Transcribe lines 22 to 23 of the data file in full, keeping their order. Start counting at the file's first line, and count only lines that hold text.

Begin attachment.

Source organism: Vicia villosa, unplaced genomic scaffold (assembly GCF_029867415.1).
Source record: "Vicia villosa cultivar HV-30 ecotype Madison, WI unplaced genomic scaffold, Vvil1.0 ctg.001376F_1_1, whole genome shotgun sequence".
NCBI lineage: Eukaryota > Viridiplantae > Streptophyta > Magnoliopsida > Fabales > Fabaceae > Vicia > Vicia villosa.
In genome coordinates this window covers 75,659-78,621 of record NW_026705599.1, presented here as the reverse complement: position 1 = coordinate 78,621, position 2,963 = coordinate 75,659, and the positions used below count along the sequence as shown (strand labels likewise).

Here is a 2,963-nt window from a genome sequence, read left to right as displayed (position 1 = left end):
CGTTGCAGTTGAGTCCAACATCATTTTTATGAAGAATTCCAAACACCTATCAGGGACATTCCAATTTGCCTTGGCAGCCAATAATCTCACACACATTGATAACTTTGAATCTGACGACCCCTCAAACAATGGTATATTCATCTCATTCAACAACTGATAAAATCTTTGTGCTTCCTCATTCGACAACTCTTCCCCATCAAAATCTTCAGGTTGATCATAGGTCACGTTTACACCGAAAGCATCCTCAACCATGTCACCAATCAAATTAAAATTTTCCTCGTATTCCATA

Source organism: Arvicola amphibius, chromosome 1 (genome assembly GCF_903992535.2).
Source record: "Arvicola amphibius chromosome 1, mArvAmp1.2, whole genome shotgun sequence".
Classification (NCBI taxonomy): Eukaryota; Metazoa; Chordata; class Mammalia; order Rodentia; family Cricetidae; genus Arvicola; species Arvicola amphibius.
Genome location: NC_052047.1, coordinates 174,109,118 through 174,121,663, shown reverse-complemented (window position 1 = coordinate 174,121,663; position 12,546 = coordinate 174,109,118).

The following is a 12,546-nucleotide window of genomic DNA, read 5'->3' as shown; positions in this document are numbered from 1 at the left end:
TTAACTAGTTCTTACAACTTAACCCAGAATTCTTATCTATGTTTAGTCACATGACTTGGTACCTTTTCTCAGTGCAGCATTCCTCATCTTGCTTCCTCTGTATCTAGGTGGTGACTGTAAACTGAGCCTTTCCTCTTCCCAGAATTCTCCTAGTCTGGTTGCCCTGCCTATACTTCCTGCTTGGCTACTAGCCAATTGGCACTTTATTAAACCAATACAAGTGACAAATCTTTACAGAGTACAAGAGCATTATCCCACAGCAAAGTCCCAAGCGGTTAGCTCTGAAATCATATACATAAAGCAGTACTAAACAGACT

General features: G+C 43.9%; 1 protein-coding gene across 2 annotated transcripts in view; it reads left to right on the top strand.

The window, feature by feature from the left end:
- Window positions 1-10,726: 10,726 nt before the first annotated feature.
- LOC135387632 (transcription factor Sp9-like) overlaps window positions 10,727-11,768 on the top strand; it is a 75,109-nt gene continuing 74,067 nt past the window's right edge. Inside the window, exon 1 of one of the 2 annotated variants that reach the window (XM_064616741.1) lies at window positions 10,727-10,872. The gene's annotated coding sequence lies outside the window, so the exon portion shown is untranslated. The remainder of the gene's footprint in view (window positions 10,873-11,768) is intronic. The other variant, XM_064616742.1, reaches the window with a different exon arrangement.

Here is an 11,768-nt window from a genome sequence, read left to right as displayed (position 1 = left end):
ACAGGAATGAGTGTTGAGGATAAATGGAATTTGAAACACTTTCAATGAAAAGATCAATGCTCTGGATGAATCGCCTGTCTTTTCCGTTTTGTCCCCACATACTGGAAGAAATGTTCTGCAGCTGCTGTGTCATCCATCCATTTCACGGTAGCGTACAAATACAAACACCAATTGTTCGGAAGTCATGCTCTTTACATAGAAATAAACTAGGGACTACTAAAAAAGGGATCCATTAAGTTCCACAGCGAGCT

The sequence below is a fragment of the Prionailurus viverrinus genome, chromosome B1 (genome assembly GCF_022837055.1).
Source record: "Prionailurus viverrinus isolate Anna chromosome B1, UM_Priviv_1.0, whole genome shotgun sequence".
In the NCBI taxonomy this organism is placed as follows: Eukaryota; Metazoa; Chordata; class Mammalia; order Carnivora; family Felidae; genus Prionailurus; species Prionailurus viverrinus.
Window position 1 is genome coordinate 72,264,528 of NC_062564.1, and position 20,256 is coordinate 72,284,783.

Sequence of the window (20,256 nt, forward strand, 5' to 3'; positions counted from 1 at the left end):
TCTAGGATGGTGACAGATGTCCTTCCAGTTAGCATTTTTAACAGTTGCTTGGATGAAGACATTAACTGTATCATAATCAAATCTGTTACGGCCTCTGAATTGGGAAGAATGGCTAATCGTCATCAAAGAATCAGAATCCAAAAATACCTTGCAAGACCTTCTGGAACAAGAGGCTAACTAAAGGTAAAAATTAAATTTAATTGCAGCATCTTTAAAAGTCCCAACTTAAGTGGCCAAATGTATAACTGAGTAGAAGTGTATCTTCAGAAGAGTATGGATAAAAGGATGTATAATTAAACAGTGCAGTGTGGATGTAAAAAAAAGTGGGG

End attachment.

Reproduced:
Window position 1 is genome coordinate 72,264,528 of NC_062564.1, and position 20,256 is coordinate 72,284,783.

Sequence of the window (20,256 nt, forward strand, 5' to 3'; positions counted from 1 at the left end):